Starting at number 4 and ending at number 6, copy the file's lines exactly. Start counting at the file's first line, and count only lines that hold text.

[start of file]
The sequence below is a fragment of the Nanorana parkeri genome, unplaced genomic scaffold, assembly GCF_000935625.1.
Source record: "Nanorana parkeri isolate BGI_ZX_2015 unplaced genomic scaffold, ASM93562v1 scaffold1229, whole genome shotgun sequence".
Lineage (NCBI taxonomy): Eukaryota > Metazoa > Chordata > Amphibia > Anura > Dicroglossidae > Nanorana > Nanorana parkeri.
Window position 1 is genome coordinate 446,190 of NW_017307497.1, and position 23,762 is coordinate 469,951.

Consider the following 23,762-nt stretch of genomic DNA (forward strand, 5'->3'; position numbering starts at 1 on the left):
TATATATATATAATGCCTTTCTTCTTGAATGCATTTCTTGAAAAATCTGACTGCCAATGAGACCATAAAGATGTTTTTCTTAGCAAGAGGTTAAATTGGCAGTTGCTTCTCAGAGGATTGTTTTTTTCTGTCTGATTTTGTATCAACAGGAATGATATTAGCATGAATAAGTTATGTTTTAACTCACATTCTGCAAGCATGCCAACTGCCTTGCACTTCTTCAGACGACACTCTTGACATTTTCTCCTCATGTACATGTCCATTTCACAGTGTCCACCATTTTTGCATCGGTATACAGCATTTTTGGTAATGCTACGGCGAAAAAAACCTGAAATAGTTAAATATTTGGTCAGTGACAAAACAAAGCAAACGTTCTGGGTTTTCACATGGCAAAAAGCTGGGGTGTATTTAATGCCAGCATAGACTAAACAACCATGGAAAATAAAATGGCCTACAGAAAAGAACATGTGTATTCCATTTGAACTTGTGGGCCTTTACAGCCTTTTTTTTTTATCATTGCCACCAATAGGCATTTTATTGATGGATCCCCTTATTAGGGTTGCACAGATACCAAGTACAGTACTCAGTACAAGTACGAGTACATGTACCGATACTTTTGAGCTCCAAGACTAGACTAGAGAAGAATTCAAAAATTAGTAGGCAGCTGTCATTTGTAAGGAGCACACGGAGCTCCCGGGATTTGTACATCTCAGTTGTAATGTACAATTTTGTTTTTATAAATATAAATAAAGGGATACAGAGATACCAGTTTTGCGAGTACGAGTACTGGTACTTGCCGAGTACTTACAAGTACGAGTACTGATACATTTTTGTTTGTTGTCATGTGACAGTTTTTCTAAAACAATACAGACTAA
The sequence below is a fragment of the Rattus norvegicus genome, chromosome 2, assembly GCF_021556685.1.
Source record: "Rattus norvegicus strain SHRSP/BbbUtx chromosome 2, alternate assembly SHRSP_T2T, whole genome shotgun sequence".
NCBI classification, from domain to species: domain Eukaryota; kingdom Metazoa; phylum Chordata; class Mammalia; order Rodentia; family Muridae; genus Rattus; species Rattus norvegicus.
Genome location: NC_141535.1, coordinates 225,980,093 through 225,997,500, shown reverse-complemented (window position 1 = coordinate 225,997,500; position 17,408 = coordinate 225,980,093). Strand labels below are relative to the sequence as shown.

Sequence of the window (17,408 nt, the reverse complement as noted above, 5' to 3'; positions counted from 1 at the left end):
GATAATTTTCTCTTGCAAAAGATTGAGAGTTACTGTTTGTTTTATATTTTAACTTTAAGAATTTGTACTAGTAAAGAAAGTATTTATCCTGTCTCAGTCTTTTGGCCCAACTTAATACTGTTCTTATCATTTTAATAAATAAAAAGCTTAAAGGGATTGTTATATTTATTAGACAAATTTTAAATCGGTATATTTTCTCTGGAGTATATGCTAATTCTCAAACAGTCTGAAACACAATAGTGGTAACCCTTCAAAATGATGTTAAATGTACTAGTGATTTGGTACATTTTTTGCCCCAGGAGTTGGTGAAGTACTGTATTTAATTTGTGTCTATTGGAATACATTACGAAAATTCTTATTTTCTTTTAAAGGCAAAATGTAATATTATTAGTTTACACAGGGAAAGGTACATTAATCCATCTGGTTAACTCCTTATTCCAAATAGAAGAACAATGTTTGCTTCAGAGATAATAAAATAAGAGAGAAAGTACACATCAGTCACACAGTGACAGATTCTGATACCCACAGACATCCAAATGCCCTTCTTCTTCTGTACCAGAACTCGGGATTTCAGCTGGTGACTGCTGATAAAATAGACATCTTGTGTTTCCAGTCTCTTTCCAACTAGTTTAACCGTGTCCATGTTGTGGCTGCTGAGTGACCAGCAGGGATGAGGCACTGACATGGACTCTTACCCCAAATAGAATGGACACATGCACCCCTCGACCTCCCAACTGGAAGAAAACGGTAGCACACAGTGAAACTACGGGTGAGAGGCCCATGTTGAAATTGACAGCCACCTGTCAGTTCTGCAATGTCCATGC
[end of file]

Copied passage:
Window position 1 is genome coordinate 446,190 of NW_017307497.1, and position 23,762 is coordinate 469,951.

Consider the following 23,762-nt stretch of genomic DNA (forward strand, 5'->3'; position numbering starts at 1 on the left):
TATATATATATAATGCCTTTCTTCTTGAATGCATTTCTTGAAAAATCTGACTGCCAATGAGACCATAAAGATGTTTTTCTTAGCAAGAGGTTAAATTGGCAGTTGCTTCTCAGAGGATTGTTTTTTTCTGTCTGATTTTGTATCAACAGGAATGATATTAGCATGAATAAGTTATGTTTTAACTCACATTCTGCAAGCATGCCAACTGCCTTGCACTTCTTCAGACGACACTCTTGACATTTTCTCCTCATGTACATGTCCATTTCACAGTGTCCACCATTTTTGCATCGGTATACAGCATTTTTGGTAATGCTACGGCGAAAAAAACCTGAAATAGTTAAATATTTGGTCAGTGACAAAACAAAGCAAACGTTCTGGGTTTTCACATGGCAAAAAGCTGGGGTGTATTTAATGCCAGCATAGACTAAACAACCATGGAAAATAAAATGGCCTACAGAAAAGAACATGTGTATTCCATTTGAACTTGTGGGCCTTTACAGCCTTTTTTTTTTATCATTGCCACCAATAGGCATTTTATTGATGGATCCCCTTATTAGGGTTGCACAGATACCAAGTACAGTACTCAGTACAAGTACGAGTACATGTACCGATACTTTTGAGCTCCAAGACTAGACTAGAGAAGAATTCAAAAATTAGTAGGCAGCTGTCATTTGTAAGGAGCACACGGAGCTCCCGGGATTTGTACATCTCAGTTGTAATGTACAATTTTGTTTTTATAAATATAAATAAAGGGATACAGAGATACCAGTTTTGCGAGTACGAGTACTGGTACTTGCCGAGTACTTACAAGTACGAGTACTGATACATTTTTGTTTGTTGTCATGTGACAGTTTTTCTAAAACAATACAGACTAA